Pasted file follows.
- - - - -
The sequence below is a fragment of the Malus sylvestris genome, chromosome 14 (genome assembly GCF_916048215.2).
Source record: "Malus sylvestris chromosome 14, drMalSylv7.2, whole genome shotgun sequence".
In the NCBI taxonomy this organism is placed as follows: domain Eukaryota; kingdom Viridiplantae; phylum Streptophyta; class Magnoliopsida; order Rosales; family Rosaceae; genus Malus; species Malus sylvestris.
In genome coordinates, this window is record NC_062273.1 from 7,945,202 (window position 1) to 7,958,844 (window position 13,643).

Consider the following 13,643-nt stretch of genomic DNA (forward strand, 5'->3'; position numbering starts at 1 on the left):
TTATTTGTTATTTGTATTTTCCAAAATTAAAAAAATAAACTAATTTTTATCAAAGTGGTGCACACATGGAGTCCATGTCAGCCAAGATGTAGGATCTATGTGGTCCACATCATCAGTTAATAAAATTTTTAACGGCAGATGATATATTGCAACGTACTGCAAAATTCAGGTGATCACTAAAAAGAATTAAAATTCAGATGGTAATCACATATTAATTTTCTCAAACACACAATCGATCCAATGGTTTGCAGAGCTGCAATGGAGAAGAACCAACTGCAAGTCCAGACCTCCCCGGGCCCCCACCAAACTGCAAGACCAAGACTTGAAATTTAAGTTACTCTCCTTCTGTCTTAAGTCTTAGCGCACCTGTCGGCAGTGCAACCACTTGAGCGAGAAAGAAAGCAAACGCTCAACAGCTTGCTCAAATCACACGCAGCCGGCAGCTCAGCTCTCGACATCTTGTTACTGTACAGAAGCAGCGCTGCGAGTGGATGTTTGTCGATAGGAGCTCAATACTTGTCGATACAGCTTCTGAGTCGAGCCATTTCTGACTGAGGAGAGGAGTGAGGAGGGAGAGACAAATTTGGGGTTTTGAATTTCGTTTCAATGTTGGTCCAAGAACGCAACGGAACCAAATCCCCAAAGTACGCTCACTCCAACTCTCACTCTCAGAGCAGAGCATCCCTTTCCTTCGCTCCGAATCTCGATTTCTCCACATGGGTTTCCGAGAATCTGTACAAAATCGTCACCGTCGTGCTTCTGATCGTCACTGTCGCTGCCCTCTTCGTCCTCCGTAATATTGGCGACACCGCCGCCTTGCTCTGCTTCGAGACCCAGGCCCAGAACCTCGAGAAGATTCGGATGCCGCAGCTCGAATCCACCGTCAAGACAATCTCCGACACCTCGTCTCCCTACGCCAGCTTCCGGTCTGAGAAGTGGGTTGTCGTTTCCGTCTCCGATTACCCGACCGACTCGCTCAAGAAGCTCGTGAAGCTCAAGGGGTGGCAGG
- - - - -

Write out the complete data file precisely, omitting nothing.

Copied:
The sequence below is a fragment of the Malus sylvestris genome, chromosome 14 (genome assembly GCF_916048215.2).
Source record: "Malus sylvestris chromosome 14, drMalSylv7.2, whole genome shotgun sequence".
In the NCBI taxonomy this organism is placed as follows: domain Eukaryota; kingdom Viridiplantae; phylum Streptophyta; class Magnoliopsida; order Rosales; family Rosaceae; genus Malus; species Malus sylvestris.
In genome coordinates, this window is record NC_062273.1 from 7,945,202 (window position 1) to 7,958,844 (window position 13,643).

Consider the following 13,643-nt stretch of genomic DNA (forward strand, 5'->3'; position numbering starts at 1 on the left):
TTATTTGTTATTTGTATTTTCCAAAATTAAAAAAATAAACTAATTTTTATCAAAGTGGTGCACACATGGAGTCCATGTCAGCCAAGATGTAGGATCTATGTGGTCCACATCATCAGTTAATAAAATTTTTAACGGCAGATGATATATTGCAACGTACTGCAAAATTCAGGTGATCACTAAAAAGAATTAAAATTCAGATGGTAATCACATATTAATTTTCTCAAACACACAATCGATCCAATGGTTTGCAGAGCTGCAATGGAGAAGAACCAACTGCAAGTCCAGACCTCCCCGGGCCCCCACCAAACTGCAAGACCAAGACTTGAAATTTAAGTTACTCTCCTTCTGTCTTAAGTCTTAGCGCACCTGTCGGCAGTGCAACCACTTGAGCGAGAAAGAAAGCAAACGCTCAACAGCTTGCTCAAATCACACGCAGCCGGCAGCTCAGCTCTCGACATCTTGTTACTGTACAGAAGCAGCGCTGCGAGTGGATGTTTGTCGATAGGAGCTCAATACTTGTCGATACAGCTTCTGAGTCGAGCCATTTCTGACTGAGGAGAGGAGTGAGGAGGGAGAGACAAATTTGGGGTTTTGAATTTCGTTTCAATGTTGGTCCAAGAACGCAACGGAACCAAATCCCCAAAGTACGCTCACTCCAACTCTCACTCTCAGAGCAGAGCATCCCTTTCCTTCGCTCCGAATCTCGATTTCTCCACATGGGTTTCCGAGAATCTGTACAAAATCGTCACCGTCGTGCTTCTGATCGTCACTGTCGCTGCCCTCTTCGTCCTCCGTAATATTGGCGACACCGCCGCCTTGCTCTGCTTCGAGACCCAGGCCCAGAACCTCGAGAAGATTCGGATGCCGCAGCTCGAATCCACCGTCAAGACAATCTCCGACACCTCGTCTCCCTACGCCAGCTTCCGGTCTGAGAAGTGGGTTGTCGTTTCCGTCTCCGATTACCCGACCGACTCGCTCAAGAAGCTCGTGAAGCTCAAGGGGTGGCAGG